Failure to notify Discretionary Trust's Income - Correct Tax Paid Overall, but Wrong Procedure. What 's the Likely Outcome?

Trust Woes - Will HMRC Impose a Penalty?

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Five years ago, client inherited £300,000 and by Deed of Variation, diverted it to setting up a Discretionary Trust with herself, her children and grandchildren as beneficiaries.  She wrote to HMRC notifying the existence of the trust and they replied saying no need to register until there was actually some tax liability.  In the five years since then, the trust hasn't paid anything out to anybody, and the capital has grown a bit.  Client had it in mind that the Deed of Variation  was effective for IHT but not for Income Tax and that she remained taxable on the trust's income.  Since her income is modest - only a little over the Personal Allowance - she's well clear of Higher Rates, and the Trust's income of about £5,000 interest and a similar amount of dividends doesn't put her anywhere near Higher Rates either.  So the client hasn't declared the income and she hasn't filed any Trust Returns either.

My understanding is that the Trust should have made annual returns, paid Higher Rate Tax on most of its income and the client (the settlor) should have made personal returns reporting the same income as personal income and reclaiming the Higher Rate Tax, and she should then have paid the refund over to the Trust.

So overall, the right amount of tax has been paid and HMRC hasn't lost any tax, though their Trust division hasn't had the tax in and their Personal Tax division hasn't had to pay it out again.

When I disclose all this, are HMRC likely to impose a penalty?


Replies (3)

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By Marion Hayes
22nd Oct 2016 13:46

AS far as I am aware, as I had a longstanding client in the same position, your client is correct. Deeds of variation are not effective for Income Tax - only IHT and CGT - so if matters have changed I would be grateful if someone could point us to the relevant legislation

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By jlsTax
24th Oct 2016 12:56

I think there could be some confusion in your phases 'is not effective for income tax purposes'.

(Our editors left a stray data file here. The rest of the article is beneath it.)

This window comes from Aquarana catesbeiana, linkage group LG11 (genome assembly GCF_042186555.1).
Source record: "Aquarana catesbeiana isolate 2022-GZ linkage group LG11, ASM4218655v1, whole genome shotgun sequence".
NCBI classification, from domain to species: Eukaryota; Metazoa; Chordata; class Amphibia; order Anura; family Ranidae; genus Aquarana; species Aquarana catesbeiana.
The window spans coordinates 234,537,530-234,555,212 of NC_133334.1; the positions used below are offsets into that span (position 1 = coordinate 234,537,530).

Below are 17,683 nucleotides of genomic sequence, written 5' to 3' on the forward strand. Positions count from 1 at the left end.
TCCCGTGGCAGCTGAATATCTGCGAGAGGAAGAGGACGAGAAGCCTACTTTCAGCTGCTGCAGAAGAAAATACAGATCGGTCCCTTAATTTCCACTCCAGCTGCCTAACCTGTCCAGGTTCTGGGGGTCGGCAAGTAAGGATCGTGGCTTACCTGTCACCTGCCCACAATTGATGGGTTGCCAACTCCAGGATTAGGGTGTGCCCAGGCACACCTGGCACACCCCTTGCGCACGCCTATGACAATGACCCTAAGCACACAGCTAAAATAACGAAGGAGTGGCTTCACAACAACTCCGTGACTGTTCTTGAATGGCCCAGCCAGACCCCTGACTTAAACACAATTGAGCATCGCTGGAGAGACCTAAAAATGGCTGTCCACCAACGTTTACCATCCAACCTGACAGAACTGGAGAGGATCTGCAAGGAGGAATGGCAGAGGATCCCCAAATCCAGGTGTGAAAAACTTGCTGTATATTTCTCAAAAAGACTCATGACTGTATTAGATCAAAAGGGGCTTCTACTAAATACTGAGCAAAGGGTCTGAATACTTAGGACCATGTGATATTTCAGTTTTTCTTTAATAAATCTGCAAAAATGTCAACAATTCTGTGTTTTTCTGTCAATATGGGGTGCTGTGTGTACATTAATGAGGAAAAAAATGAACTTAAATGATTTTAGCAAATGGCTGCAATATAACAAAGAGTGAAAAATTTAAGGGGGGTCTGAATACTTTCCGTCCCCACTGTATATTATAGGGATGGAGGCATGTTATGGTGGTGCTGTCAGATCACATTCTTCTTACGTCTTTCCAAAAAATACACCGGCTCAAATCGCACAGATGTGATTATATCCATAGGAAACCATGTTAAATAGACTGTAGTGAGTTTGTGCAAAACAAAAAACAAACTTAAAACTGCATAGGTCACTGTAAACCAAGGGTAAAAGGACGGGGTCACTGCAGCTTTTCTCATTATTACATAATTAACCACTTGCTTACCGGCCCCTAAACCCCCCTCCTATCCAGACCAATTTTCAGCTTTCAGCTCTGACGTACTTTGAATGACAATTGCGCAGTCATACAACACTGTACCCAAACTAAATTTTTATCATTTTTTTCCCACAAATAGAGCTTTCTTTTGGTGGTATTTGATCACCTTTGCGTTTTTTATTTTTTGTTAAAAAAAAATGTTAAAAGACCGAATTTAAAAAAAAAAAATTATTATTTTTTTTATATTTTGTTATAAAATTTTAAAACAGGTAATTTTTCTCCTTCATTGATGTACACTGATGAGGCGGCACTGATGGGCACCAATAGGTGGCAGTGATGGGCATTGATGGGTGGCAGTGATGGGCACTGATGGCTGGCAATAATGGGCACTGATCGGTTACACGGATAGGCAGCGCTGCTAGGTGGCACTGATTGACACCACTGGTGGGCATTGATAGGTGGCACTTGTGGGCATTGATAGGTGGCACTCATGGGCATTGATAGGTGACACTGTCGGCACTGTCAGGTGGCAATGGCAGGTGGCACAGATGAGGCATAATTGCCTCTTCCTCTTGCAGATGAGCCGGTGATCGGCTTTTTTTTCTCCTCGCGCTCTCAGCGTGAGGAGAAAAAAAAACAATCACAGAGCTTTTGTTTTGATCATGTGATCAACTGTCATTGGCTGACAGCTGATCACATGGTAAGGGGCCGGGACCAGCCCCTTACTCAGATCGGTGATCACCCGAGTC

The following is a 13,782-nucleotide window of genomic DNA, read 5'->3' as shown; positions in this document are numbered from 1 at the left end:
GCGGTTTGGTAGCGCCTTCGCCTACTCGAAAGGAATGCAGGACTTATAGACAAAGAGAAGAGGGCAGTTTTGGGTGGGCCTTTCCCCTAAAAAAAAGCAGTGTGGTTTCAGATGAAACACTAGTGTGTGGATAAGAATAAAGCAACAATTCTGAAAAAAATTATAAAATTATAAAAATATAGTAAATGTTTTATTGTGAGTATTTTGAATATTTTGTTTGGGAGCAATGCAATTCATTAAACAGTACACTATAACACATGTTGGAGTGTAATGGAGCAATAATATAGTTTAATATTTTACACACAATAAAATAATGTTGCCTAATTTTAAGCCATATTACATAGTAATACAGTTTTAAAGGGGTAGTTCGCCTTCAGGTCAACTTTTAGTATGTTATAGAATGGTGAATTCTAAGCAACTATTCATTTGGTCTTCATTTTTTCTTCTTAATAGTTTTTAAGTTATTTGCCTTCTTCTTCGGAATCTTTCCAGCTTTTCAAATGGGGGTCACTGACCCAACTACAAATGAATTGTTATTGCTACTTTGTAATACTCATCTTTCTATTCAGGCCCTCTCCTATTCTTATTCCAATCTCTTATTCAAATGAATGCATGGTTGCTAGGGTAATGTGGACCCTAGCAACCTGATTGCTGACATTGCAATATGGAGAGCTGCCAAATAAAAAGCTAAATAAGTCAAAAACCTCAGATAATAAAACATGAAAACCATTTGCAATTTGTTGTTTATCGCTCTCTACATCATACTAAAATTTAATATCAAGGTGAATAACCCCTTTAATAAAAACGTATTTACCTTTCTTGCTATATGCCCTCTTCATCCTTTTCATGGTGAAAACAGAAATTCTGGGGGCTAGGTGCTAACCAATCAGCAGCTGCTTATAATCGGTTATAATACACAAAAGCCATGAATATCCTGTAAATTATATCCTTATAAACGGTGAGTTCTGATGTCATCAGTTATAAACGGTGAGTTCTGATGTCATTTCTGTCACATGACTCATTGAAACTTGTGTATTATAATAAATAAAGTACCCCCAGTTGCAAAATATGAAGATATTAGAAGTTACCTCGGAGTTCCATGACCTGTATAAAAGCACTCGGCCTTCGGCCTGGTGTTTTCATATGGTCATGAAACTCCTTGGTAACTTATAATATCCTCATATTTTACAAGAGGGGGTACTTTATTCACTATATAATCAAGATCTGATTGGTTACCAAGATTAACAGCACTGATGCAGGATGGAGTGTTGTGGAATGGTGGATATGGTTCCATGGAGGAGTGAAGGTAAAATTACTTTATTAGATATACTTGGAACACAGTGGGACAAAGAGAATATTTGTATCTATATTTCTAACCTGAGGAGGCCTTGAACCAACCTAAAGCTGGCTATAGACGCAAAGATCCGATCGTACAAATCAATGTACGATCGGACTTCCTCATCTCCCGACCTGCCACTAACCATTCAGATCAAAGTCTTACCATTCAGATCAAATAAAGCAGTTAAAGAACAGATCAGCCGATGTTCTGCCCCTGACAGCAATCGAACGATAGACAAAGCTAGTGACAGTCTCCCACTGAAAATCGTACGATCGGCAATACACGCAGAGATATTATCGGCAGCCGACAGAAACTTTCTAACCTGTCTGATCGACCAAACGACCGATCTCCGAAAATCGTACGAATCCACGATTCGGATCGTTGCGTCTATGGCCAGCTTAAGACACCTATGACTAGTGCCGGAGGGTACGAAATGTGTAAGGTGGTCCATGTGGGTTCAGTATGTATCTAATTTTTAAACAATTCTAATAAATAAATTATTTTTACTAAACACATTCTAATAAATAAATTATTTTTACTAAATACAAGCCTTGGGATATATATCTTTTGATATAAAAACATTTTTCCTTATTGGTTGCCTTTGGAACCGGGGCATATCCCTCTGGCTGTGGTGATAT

A Deed of Variation is not effective for IT purposes in respect of income arising prior to the deed itself, it does however normally affect who is taxable on the income from the date of the deed.
You client therefore would correctly be taxable on income from date of death to date of deed.
Thereafter it is the income of the new Discretionary Trust and would normally be declared (and taxed) as such. Of course as you state the trust is settlor interested and therefore the income remains chargeable on your client and the correct tax will have been paid.
Your problem is that HMRC's administrative way of achieving the correct result with a settlor-interested trust is that they expect a return and tax to be paid by the trust and then adjusted in the Settlor's return.
If explained to HMRC I trust they would allow things to be done correctly for the future and leave the past alone, but no guarantees and it may take some explaining.
As an aside have the trustees properly decided to distribute the income to your client?

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By [email protected]
24th Oct 2016 15:46

Many thanks for that. No, the trustees haven't resolved to distribute any income to the settlor or to anyone else, and nothing has been distributed. The income has simply rolled up in the trust's investments. But I appreciate that the settlor should nevertheless have declared it as though she had received it

I would like to think HMRC would take the sensible view you suggest - that they haven't lost out although the correct procedure hasn't been followed. But I'm not confident. Has anyone any experience of HMRC response to this situation?

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